Concept-album, Female vocals, Low vocals, Melancholic, Symphonic
"A rock opera that tells the story of a love that ends up self-destructing by its sheer power, "Elodia" exudes a symphonism and a power rarely encountered at this level."
CORTO1809 (05.05.2011)  
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Lacrimosa's sixth album marks a turning point in the life of the band. Tilo Wolff has always been attracted to the richness of classical music. The band's name, taken from one of the most beautiful passages of Mozart's "Requiem", is no coincidence. And from the very first albums, the band has regularly used the services of violists or cellists.

But in "Elodia", Lacrimosa moves up a gear by joining the London Symphony Orchestra and a choir of singers, The Rosenberg ensemble, giving its music a resolutely classical tinge. The confrontation of these classical formations with "metal" musicians gives birth to an atypical work of great beauty.

For Tilo Wolff cleverly does not simply juxtapose these two worlds, but merges them within compositions rich in emotion. Then, the passage from an aerial violin movement to a raging guitar riff, or the chaotic flow of the drums fading away on an angelic choir singing a "Hosanna" seem natural and obvious. Great art.

The originality is not restricted to this meeting of two such disparate worlds. Tilo Wolff delivers a theatrical and poignant song, plunging into the bass to come tearing through the high notes, draining worries, anguish, misfortune and death. This impression is further reinforced by the gutturality of Tilo's native language, German. A song that will not leave anyone indifferent!

The tracks give pride of place to the music, allowing long movements to develop. The symphonic orchestra is used to the max and often plays the leading role: violins, violas, cellos, oboes, clarinets and horns are in full swing. They only give up space to the guitars, bass and drums, only to use them again later on. The music is a real pleasure to listen to, so much so that Lacrimosa takes care of the nuances with numerous crescendos / decrescendos, the opposition of soloists Vs tutti and this shimmering mixture of classical and metal. Am Ende Der Stille' with its stately intro, 'Ich Verlasse Heut' Dein Herz' in which the fusion of genres borders on genius, 'Sanctus', the most Mozartian of the tracks, and 'Am Ende Stehen Wir Zwei' with its church choirs and the ghostly melody of its musical saw are breathtakingly beautiful. The highlight, however, is the heartbreaking, hallucinatory song 'Halt Mich', which will send shivers down your spine even in the height of summer.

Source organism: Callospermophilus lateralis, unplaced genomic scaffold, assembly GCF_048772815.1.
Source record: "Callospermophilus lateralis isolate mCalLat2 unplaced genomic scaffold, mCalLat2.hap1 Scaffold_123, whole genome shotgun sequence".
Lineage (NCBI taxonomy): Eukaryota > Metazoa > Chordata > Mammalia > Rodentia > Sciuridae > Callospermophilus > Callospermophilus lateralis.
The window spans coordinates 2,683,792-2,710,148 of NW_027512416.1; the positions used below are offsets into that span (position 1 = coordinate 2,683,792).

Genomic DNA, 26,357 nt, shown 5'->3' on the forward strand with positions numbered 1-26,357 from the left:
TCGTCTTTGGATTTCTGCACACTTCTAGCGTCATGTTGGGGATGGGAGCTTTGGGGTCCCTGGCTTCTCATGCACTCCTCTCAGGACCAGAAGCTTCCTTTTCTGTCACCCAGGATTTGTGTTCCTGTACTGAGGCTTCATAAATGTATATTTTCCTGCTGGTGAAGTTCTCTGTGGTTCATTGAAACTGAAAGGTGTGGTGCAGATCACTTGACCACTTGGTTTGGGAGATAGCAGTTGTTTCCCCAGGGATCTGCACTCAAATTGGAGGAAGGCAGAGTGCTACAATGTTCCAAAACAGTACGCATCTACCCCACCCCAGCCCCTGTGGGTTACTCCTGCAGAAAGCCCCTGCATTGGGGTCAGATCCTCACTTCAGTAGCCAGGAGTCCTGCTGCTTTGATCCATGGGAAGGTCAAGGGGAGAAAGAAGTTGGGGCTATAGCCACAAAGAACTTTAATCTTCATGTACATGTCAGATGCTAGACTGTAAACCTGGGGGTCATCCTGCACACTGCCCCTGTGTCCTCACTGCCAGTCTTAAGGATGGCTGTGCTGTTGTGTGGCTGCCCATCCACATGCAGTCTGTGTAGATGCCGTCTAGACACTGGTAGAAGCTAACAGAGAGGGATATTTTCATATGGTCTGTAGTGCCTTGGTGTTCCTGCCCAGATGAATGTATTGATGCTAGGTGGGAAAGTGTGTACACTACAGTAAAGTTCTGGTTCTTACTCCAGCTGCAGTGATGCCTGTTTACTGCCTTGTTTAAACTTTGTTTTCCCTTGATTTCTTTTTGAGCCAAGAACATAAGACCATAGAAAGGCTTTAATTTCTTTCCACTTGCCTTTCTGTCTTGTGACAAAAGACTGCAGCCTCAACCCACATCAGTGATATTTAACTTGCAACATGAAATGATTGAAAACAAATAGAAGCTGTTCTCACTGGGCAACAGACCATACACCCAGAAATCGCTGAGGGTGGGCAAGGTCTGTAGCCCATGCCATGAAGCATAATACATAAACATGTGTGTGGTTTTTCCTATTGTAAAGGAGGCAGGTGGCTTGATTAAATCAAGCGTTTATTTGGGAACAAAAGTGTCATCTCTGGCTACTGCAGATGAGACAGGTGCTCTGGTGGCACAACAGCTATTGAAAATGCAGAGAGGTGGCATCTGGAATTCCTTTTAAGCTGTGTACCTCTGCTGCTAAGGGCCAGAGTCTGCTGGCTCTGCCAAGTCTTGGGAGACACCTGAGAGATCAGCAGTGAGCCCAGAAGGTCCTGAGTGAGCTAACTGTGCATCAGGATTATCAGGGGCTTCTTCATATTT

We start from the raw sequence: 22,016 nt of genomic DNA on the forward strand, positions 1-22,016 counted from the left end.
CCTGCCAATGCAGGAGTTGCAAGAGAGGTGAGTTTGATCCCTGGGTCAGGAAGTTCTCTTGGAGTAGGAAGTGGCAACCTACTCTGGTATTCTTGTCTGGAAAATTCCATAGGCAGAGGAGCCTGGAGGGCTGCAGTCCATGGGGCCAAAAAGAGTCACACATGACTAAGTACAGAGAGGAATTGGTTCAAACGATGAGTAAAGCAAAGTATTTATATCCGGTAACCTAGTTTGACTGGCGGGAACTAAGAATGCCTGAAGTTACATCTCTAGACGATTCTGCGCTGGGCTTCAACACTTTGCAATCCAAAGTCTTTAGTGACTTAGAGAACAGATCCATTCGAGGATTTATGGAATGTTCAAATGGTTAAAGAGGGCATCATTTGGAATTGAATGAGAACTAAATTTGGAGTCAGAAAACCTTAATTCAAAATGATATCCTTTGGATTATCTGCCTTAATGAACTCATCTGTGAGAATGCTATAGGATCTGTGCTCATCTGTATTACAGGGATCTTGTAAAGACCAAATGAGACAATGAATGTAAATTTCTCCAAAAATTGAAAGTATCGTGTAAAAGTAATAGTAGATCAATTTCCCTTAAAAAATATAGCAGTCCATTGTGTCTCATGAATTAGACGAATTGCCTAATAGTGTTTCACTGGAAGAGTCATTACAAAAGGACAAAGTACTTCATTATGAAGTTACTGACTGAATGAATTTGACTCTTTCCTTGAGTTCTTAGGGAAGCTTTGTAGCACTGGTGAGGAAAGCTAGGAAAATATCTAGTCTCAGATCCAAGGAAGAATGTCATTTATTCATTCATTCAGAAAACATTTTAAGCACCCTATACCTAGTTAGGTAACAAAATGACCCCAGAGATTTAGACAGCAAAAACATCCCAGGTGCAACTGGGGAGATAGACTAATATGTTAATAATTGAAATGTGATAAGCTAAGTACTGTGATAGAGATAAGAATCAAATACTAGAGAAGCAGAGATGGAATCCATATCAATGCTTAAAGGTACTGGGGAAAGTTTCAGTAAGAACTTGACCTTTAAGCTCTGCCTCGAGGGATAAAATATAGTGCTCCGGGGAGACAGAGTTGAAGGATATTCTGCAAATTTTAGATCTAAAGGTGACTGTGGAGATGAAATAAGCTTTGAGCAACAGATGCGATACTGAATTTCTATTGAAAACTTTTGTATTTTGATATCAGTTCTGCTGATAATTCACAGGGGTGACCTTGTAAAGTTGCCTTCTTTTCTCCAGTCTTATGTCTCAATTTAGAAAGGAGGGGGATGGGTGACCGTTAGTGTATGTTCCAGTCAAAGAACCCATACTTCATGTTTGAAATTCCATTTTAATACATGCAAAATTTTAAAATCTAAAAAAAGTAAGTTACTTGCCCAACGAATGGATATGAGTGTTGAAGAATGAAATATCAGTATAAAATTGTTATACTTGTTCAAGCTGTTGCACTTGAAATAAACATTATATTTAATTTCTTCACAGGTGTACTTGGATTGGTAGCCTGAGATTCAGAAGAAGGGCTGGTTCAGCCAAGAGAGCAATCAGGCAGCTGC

This rock opera about a love that destroys itself through sheer power (too much love kills love) exudes a symphonic classicism and a power rarely found on this level. Like all works then marked with the seal of their creator, it is as easy to praise them as to hate them. In any case, it would be a mistake not to try it.

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01. Am Ende Der Stille - 08:10
02. Alleine Zu Zweit - 04:19
03. Halt Mich - 04:00
04. The Turning Point - 05:02
05. Ich Verlasse Heut' Dein Herz - 08:33
06. Dich Zu Töten Fiel Mir Schwer - 08:02
07. Sanctus - 14:15
08. Am Ende Stehen Wir Zwei - 05:49

AC: Batterie
Anne Nurmi: Chant / Claviers
Gottfried Koch: Guitare acoustique
Jay P.: Guitares / Basse
Sascha Gerbig: Guitare rythmique
The Hamburg State-Opera:
The London Symphony Orchestra:
The Rosenberg Ensemble: Choeurs
Tilo Wolff: Chant / Piano
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